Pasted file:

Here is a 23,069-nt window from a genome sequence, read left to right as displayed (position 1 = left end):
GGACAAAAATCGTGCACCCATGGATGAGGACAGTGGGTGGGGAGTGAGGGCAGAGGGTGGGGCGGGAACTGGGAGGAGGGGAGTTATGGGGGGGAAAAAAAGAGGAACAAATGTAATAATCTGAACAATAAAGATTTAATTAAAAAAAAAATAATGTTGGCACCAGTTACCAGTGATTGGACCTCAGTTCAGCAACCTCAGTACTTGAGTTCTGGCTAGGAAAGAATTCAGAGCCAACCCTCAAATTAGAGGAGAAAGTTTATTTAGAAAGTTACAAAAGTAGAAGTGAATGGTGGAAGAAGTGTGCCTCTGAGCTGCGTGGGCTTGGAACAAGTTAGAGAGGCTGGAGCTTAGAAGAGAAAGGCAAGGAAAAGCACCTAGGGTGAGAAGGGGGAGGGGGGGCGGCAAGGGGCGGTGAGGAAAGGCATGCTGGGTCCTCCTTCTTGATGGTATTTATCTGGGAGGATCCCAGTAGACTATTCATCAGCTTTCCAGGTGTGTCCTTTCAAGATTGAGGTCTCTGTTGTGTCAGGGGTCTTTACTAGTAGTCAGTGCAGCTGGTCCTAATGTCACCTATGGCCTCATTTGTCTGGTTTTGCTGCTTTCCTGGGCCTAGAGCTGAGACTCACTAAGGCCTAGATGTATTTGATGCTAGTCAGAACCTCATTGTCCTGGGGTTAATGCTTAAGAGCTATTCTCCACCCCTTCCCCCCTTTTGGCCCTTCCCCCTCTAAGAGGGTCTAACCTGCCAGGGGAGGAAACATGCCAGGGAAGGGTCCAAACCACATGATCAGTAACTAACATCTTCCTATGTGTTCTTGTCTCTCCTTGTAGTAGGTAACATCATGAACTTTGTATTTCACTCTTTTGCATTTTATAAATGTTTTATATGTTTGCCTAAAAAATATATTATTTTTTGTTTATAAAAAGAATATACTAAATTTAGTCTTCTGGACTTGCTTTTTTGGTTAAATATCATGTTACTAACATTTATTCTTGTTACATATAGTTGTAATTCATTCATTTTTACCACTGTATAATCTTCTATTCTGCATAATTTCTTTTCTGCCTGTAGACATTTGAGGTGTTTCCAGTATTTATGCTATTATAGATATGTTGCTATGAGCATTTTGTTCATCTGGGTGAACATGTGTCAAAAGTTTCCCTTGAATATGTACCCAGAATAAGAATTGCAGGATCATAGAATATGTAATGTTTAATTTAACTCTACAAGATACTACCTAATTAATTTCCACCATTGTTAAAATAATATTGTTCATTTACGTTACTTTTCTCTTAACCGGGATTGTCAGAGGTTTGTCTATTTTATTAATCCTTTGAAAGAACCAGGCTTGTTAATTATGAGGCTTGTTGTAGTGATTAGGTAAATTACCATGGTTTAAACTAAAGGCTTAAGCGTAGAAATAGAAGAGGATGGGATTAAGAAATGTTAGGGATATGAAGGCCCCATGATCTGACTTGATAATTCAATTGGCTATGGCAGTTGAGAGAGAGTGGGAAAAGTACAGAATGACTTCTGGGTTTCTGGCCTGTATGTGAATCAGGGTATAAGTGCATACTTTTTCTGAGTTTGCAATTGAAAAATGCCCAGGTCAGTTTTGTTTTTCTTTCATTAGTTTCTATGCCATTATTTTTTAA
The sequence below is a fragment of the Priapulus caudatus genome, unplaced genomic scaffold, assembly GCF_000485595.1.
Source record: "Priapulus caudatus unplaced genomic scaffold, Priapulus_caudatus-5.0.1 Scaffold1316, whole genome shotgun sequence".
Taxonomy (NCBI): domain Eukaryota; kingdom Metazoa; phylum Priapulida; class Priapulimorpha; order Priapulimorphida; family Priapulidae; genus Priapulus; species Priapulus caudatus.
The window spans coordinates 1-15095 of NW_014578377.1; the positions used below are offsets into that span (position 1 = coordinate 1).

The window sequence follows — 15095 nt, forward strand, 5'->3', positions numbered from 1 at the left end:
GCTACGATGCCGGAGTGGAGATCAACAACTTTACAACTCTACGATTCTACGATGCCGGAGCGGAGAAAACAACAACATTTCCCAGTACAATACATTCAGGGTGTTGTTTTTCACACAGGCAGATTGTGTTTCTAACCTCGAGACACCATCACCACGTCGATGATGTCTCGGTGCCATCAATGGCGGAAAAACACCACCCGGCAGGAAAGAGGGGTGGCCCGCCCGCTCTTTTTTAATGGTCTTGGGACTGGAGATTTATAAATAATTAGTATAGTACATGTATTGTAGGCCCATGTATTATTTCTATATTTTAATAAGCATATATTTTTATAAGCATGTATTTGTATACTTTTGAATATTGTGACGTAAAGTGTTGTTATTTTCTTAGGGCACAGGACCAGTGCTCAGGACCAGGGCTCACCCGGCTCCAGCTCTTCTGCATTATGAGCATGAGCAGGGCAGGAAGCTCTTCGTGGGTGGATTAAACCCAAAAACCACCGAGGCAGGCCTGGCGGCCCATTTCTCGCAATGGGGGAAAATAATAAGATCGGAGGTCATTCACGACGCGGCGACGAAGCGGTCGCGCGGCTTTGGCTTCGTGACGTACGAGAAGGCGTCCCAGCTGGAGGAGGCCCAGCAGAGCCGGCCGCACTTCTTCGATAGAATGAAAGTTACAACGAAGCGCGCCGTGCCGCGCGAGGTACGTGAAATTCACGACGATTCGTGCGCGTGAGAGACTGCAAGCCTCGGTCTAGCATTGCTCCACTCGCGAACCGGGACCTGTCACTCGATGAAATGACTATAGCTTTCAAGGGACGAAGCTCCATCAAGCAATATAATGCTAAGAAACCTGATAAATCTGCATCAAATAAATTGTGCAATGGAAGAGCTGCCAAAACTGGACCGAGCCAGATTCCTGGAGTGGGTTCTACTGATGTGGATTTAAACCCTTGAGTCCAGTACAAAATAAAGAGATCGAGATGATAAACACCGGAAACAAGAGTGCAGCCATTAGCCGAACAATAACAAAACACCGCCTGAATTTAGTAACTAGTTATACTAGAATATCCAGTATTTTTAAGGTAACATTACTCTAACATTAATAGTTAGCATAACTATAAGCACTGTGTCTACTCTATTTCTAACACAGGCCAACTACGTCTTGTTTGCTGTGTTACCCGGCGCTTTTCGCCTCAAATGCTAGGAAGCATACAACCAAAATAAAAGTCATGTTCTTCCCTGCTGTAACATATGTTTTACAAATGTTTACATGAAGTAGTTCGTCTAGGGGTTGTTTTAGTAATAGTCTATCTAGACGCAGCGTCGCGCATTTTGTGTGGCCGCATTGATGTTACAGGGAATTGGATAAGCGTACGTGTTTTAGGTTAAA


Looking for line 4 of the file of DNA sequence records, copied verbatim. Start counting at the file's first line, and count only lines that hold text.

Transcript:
Source record: "Priapulus caudatus unplaced genomic scaffold, Priapulus_caudatus-5.0.1 Scaffold1316, whole genome shotgun sequence".